Check That Oil
By David Ignatius
Friday, November 14, 2003; Page A29
LONDON -- Even when the bombs are going off in Saudi Arabia, people tend to take it for granted that the kingdom has a bottomless reservoir of cheap oil. But that perception of low-cost abundance may change if a U.S. investment banker's revisionist critique of Saudi oil reserves proves accurate.
"The prevailing view has been that the Saudi oil fields are great big caverns of oil, and that recovery is so easy they will basically last forever," says Matthew Simmons, the chief executive of a Houston-based investment banking firm called Simmons & Co. International.
Simmons believes that this traditional image of Saudi Arabia as a perpetual gusher of cheap oil is wrong. He is finishing a book documenting his argument that in the future Saudi oil will be scarcer and more expensive than many people expect.
Simmons's analysis has been generating a buzz in oil circles, and he presented some of his findings last week to experts attending a conference here sponsored by the Energy Intelligence publishing group. Essentially, Simmons was revisiting a question that has vexed the CIA since the late 1970s: How much oil can Saudi Arabia produce, and at what cost?
Top industry experts caution that Simmons's analysis doesn't change some basic facts: Saudi Arabia still has the world's largest oil reserves, with an estimated 266 billion barrels; and it still has extra capacity to "surge" from its current production of about 8.5 million barrels a day to about 10 million barrels a day. The Saudis used that surplus capacity last spring to make up for lost production from Venezuela, Nigeria and Iraq -- and it's a big reason why the oil market stayed relatively calm.
But high Saudi production "is not something one can just count on passively," says a U.S. government energy official who closely monitors the market. He predicts that the Saudis will need to spend more to maintain current production levels -- which could roughly double Saudi production costs from their current $2 a barrel to as much as $4. That would put the Saudis closer to the global industry average cost of about $4 to $6 a barrel.
"They will need to invest to keep production up," says a geologist who has worked in the kingdom for Saudi Aramco and is now a top executive with one of the major oil companies. "That means it will become more expensive."
Simmons bases his analysis on a review of about 150 technical papers that have been written since 1962 by geologists and engineers at Saudi Aramco and its predecessor, Aramco. The papers, published by the Society of Petroleum Engineers, examine sensitive production issues that are rarely discussed outside the kingdom.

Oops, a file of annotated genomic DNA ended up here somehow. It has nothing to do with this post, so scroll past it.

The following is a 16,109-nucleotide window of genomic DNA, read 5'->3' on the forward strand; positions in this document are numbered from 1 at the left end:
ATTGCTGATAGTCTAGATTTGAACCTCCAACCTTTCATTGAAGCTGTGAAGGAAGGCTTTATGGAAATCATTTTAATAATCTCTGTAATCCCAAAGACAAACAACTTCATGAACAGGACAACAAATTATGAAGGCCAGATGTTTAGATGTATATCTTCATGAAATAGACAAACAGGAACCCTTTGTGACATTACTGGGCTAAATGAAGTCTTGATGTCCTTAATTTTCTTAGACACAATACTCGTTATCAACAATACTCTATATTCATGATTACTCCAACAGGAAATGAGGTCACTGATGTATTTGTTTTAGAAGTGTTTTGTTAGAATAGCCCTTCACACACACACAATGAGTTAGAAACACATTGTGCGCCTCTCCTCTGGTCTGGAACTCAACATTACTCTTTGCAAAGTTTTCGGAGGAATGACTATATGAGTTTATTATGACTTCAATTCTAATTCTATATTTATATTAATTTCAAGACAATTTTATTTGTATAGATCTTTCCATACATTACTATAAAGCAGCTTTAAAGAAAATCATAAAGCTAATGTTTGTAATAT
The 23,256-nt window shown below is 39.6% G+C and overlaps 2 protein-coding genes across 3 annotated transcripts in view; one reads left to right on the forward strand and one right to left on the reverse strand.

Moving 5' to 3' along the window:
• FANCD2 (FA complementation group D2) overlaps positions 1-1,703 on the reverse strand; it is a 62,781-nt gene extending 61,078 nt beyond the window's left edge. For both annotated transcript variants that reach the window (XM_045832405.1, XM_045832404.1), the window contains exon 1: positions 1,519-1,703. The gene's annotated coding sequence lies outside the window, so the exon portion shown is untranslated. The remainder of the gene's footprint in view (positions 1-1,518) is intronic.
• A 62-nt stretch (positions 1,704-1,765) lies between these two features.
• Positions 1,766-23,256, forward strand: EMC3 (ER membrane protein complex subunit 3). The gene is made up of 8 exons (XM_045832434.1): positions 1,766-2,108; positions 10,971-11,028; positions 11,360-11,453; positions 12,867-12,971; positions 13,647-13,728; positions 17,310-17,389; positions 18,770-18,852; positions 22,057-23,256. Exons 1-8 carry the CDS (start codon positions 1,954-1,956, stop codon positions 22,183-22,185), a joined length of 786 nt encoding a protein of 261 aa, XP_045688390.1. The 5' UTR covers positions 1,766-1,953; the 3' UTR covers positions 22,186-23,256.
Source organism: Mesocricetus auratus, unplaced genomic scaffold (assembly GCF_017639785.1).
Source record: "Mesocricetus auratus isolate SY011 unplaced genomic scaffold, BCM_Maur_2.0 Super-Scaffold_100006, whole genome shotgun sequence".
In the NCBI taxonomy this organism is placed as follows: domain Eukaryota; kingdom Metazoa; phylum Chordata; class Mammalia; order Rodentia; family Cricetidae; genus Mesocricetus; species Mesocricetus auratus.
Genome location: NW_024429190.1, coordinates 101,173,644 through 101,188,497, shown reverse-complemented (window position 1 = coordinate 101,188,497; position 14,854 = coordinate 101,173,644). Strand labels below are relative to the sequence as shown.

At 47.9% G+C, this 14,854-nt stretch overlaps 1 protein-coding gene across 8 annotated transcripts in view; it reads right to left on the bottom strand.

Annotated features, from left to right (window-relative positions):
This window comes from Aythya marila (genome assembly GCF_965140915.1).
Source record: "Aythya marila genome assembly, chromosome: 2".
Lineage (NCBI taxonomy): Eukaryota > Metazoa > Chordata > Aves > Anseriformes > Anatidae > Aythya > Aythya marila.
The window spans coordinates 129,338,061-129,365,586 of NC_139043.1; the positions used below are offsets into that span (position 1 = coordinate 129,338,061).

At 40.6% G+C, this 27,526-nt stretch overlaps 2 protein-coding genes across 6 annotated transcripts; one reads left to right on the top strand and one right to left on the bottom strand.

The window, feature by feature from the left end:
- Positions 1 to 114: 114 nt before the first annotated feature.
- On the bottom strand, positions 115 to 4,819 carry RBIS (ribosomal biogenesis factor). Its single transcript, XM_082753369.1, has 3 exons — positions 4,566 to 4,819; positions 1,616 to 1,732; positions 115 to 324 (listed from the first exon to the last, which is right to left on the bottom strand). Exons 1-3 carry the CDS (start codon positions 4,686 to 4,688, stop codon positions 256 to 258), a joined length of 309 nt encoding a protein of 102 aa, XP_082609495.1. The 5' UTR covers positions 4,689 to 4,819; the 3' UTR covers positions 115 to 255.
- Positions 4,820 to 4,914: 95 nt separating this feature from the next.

It turns out that Saudi oil structures aren't the cavernous reservoirs the world imagines. Rather than having the smooth underground topography that geologists call "homogeneity," which provides strong wellhead pressure and easy recovery, some of the biggest Saudi fields, such as Ghawar and Abqaiq, are instead "heterogeneous," with complex underground fractures that can impede recovery.
To maintain its high production level, Saudi Arabia since the 1970s has used a recovery technique known as "water injection" -- in which heavy, salty water is pumped into the reservoirs to push oil toward the surface. According to Simmons, the Saudis are now injecting about 7 million barrels a day of seawater through three big pipelines.
"Water injection gives the appearance of eternal youth," Simmons says. "That's why the Saudi fields look so robust." But he argues that injection can damage wells and create unpredictable flows underground, sometimes known as "rogue water," that prevent full recovery of reserves.
The decision to pump water into the Saudi reservoirs worried the CIA enough that it commissioned a special study in the late 1970s. But the practice was urged by Exxon Corp., the leading Aramco partner at the time, which argued that it was essential for prudent management of reserves. The CIA eventually agreed.
CIA worries about Saudi production capacity returned in the early 1990s, when the Persian Gulf War halted Iraqi and Kuwaiti production. Again, the agency concluded that the Saudis had the necessary extra margin. Saudi surge capability was tested once more this year. Saudi production briefly spiked above 10 million barrels, but some industry experts believed it was not sustainable at that level without more investment.
The world has taken for granted that cheap Saudi oil will always be there to buffer the market. That abundance made the kingdom a tempting target. But if Simmons is right, there may not be quite so much Saudi oil, at quite so cheap a cost, as the world imagined.
© 2003 The Washington Post Company